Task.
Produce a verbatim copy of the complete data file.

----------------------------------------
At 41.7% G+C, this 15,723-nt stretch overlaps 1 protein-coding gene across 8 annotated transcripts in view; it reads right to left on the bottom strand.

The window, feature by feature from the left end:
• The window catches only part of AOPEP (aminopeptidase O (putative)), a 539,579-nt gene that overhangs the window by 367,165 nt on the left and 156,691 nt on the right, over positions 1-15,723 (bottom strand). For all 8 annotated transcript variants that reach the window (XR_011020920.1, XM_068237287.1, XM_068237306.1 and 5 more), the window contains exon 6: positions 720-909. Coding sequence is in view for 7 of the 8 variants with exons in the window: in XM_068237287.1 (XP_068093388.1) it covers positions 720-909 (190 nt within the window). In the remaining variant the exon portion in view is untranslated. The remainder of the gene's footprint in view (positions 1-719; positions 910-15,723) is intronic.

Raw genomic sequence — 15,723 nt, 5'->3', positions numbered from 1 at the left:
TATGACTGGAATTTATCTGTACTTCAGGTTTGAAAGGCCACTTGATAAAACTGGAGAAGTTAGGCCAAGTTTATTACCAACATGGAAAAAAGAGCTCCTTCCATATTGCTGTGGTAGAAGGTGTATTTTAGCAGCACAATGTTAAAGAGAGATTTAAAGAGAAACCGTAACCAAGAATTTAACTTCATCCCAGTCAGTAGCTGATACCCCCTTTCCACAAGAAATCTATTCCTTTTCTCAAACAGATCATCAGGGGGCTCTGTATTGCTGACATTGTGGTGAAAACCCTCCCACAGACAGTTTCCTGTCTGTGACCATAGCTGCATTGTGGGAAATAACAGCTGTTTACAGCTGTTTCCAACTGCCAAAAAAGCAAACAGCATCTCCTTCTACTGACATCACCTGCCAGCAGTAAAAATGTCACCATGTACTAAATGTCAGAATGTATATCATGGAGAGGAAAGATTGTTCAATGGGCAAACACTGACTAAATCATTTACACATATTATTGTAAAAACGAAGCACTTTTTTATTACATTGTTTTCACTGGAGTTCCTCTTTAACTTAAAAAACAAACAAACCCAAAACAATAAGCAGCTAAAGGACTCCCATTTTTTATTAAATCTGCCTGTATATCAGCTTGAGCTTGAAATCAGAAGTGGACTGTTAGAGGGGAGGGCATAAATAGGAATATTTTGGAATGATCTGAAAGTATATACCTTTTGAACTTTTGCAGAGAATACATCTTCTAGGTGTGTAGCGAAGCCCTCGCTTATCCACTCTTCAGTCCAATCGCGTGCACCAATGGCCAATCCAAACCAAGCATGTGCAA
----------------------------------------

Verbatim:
At 41.7% G+C, this 15,723-nt stretch overlaps 1 protein-coding gene across 8 annotated transcripts in view; it reads right to left on the bottom strand.

The window, feature by feature from the left end:
• The window catches only part of AOPEP (aminopeptidase O (putative)), a 539,579-nt gene that overhangs the window by 367,165 nt on the left and 156,691 nt on the right, over positions 1-15,723 (bottom strand). For all 8 annotated transcript variants that reach the window (XR_011020920.1, XM_068237287.1, XM_068237306.1 and 5 more), the window contains exon 6: positions 720-909. Coding sequence is in view for 7 of the 8 variants with exons in the window: in XM_068237287.1 (XP_068093388.1) it covers positions 720-909 (190 nt within the window). In the remaining variant the exon portion in view is untranslated. The remainder of the gene's footprint in view (positions 1-719; positions 910-15,723) is intronic.

Raw genomic sequence — 15,723 nt, 5'->3', positions numbered from 1 at the left:
TATGACTGGAATTTATCTGTACTTCAGGTTTGAAAGGCCACTTGATAAAACTGGAGAAGTTAGGCCAAGTTTATTACCAACATGGAAAAAAGAGCTCCTTCCATATTGCTGTGGTAGAAGGTGTATTTTAGCAGCACAATGTTAAAGAGAGATTTAAAGAGAAACCGTAACCAAGAATTTAACTTCATCCCAGTCAGTAGCTGATACCCCCTTTCCACAAGAAATCTATTCCTTTTCTCAAACAGATCATCAGGGGGCTCTGTATTGCTGACATTGTGGTGAAAACCCTCCCACAGACAGTTTCCTGTCTGTGACCATAGCTGCATTGTGGGAAATAACAGCTGTTTACAGCTGTTTCCAACTGCCAAAAAAGCAAACAGCATCTCCTTCTACTGACATCACCTGCCAGCAGTAAAAATGTCACCATGTACTAAATGTCAGAATGTATATCATGGAGAGGAAAGATTGTTCAATGGGCAAACACTGACTAAATCATTTACACATATTATTGTAAAAACGAAGCACTTTTTTATTACATTGTTTTCACTGGAGTTCCTCTTTAACTTAAAAAACAAACAAACCCAAAACAATAAGCAGCTAAAGGACTCCCATTTTTTATTAAATCTGCCTGTATATCAGCTTGAGCTTGAAATCAGAAGTGGACTGTTAGAGGGGAGGGCATAAATAGGAATATTTTGGAATGATCTGAAAGTATATACCTTTTGAACTTTTGCAGAGAATACATCTTCTAGGTGTGTAGCGAAGCCCTCGCTTATCCACTCTTCAGTCCAATCGCGTGCACCAATGGCCAATCCAAACCAAGCATGTGCAA